It will be a great shame if this informative and well-written magazine ceases publication. And if it does, it will be the first time that this has happened to one of 'our' magazines.

One of Greenslade's comment-makers has this opinion:

Funnily enough your blog has helped kill it Roy - people in the media want online news about the media and they want it cheap. Guardian Media plus media blogs = death for UKPG, despite it being a v good product.
{Posted by POLIS on November 21}

This seems harsh. The Guardian is after all a succesful commercial enterprise. Magazine journalism about journalism can surely survive in a digital age. But it is a tough assignment when half the audience are actively blogging and the other half spend much of the day consulting free web resources. It can only be done if multiple revenue streams are properly aligned: advertising revenues, subscription income, trade show or 'awards ceremony' profits (this has been important for the Press Gazette for some years) and digital income. One of the challenges of magazine publishing today is that all these revenue streams can appear to be under threat from web-based services. So discerning and embracing the appropriate web strategy is clearly imperative.

Tuesday, November 21, 2006

Page Turning -- does it help the reader?

Many of the digital magazine systems that use a 'file download' approach allow the user to 'turn the page' herself, eg by pointing and clicking to the bottom right hand corner of a virtual page. The page then moves across the screen before your amazed eyes to lay out a new two page spread (or a full single page if that's your preference). Click on this link to find a page-turning example.

At an early stage our programmers produced code for such a page-turning option. It would be straightforward to introduce it to the Exact Editions system. It does not significantly impact on the computer resources used, but we are not convinced that it really helps the user. We have a suspicion that it is used by some of the other systems because the moment or two that it takes for the page-turning to be complete allows the software to retrieve and build the next page. The page-turning effect is really being used to conceal or distract from the fact that the software doesnt work fast enough in real time. A sour-grapes reaction? Perhaps but there is no question that a speed reader, who is actually using the web to read a substantial body of material, is soon going to be irritated by the mechanical sameness of a page-turning eleent to the software. Google do not have such a page-turning feature on their Google Book Search, but Google is not right about everything. If you think we should offer page-turning please leave a note in the comments area.

Monday, November 20, 2006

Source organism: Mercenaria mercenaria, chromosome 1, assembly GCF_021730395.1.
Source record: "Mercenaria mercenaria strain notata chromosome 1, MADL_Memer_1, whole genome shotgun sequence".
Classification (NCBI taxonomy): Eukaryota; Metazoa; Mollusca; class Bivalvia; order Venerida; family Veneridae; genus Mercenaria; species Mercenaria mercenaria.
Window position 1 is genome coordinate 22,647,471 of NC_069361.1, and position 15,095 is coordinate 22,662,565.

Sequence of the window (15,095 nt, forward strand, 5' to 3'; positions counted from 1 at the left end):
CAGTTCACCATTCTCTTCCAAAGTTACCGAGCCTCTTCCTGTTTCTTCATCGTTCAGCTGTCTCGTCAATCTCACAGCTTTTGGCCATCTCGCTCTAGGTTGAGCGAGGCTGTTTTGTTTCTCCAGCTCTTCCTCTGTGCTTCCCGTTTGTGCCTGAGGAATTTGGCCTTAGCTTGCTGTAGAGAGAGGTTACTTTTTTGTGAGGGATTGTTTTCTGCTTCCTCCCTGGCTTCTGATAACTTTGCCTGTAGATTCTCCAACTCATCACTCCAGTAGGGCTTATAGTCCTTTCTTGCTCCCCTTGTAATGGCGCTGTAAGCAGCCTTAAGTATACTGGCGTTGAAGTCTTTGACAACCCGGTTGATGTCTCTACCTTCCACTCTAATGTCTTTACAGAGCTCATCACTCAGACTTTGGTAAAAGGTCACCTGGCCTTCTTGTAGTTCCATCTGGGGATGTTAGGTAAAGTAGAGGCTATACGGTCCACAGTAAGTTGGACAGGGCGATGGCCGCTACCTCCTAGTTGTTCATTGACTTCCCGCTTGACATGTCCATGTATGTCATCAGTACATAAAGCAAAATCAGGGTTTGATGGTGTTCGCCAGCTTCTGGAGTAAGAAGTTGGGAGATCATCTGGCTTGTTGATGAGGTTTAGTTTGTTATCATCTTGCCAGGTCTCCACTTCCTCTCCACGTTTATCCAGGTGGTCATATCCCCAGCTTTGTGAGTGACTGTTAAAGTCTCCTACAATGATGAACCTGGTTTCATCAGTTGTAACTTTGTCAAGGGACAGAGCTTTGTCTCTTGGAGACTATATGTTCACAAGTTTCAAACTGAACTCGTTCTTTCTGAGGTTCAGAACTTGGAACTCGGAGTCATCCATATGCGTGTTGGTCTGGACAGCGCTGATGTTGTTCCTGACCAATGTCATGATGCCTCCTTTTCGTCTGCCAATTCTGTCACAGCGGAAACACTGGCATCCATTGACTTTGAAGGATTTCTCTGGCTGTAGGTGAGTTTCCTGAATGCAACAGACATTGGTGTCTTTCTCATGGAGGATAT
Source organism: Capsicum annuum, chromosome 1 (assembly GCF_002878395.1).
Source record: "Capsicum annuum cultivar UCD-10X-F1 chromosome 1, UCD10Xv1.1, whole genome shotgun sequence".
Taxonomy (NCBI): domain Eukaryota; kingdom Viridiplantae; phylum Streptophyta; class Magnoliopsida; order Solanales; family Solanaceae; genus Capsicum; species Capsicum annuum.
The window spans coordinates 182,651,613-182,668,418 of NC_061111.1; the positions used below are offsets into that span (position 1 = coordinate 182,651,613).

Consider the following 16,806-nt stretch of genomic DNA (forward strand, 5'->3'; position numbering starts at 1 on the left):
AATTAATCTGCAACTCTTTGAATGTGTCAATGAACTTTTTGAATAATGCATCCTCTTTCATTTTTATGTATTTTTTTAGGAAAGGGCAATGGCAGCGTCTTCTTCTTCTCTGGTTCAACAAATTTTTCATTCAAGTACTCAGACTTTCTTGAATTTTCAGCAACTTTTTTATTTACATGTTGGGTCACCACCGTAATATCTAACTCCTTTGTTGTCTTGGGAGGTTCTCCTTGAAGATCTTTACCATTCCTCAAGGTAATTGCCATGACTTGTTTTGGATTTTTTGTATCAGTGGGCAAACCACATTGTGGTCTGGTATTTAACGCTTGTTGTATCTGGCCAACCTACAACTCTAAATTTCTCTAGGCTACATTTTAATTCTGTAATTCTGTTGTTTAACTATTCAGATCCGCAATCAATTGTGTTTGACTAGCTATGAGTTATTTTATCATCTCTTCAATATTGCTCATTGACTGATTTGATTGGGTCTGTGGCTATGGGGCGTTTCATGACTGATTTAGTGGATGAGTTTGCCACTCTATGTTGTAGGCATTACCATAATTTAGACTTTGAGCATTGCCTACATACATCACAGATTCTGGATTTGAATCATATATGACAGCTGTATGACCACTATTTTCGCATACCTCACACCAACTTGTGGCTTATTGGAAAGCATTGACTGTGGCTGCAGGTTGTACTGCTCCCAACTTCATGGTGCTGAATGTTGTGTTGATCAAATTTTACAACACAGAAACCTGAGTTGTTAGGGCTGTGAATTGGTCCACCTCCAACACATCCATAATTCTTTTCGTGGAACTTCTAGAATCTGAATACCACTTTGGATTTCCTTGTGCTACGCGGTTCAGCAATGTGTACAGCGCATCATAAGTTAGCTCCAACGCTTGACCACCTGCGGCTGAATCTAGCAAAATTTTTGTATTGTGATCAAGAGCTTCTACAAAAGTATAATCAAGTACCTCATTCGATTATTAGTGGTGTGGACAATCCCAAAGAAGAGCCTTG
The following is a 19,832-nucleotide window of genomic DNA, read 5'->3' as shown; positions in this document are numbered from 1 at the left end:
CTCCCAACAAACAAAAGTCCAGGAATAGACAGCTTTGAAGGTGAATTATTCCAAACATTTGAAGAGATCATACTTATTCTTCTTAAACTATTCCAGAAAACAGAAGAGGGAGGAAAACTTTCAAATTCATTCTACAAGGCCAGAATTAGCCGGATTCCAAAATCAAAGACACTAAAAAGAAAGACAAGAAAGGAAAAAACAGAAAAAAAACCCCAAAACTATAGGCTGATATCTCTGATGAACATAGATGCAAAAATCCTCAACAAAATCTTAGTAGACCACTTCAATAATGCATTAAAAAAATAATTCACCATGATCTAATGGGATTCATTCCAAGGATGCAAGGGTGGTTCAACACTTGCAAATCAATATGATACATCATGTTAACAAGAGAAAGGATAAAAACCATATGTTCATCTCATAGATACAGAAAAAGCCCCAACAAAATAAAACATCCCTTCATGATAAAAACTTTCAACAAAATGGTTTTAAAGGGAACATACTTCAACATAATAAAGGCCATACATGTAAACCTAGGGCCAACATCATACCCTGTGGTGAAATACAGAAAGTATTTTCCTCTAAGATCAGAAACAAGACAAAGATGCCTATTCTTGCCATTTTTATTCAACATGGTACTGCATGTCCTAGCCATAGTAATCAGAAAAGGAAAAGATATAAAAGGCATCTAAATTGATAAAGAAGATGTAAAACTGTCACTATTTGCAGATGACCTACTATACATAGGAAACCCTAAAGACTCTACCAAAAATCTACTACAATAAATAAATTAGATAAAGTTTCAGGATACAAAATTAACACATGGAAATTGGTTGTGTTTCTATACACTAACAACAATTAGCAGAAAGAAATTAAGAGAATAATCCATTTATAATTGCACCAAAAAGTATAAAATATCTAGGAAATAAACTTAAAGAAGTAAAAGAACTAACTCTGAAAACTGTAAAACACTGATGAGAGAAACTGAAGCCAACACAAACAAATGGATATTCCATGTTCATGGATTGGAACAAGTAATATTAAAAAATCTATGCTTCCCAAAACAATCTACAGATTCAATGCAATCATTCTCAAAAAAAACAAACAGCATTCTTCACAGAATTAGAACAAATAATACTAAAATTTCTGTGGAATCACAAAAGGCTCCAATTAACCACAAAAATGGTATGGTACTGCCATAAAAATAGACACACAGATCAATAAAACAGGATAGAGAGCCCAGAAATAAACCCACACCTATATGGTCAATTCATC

Newspaper and Magazine advertising friendly to Yahoo?

Battelle spreads the news: Yahoo unveil an alliance with US newspapers clearly aimed at jostling Google's attempts to corale the local classified ads market. Google's attempts to syndicate newspaper ads is not a promising runner (earlier comments on the magazine episode apply). Yahoo looks a bit different.

Its not easy to be sure what the Yahoo deal amounts to (and coalitions of publishers often come unstuck), but the thing that sounds promising about this is that it seems a synergistic development is planned. Both parties are moving forward. Classified ads in newspapers work and the Yahoo Hotjobs site works, exchanging information and leads can improve the service on both sides. Of course, newspapers still need an effective way of deploying their print ads on the web. That goes without saying, but a partnership with a business that is looking to improve traffic to the newspapers looks like the way to go...Yahoo has been losing ground to Google, but its not yet Game, Set and Match.

Sunday, November 19, 2006

Read/write web

This is another of the themes that one encounters in explanations of Web 2.0. The idea (roughly) is that Web 1.0 was a read-only web and the new era is a read/write era.

Dont know about that, but there are questions that one could ask about magazines in such an environment. Would publishers want to encourage this kind of user response? Will digital magazines, to the extent that they can be shared, become vandalised beyond saving? Will users really want to share reactions? Or read others reactions? Will this type of interaction bring the magazine world even closer to the blogosphere?

There are some solutions out there already that enable this kind of public annotation. Fleck is one. Their solution might be one way of taking the Personals Page to the next level....see this example.

Well, having quickly checked this out. It looks as though my 'Sticky Yellow Notes' survive under Firefox, but when I check out the annotated url with Safari, I get the Fleck toolbar, but not the note. Stuff on the Fleck site makes me doubtful that it will yet work with IE. But since I am now a confirmed Mac user I dont use IE often.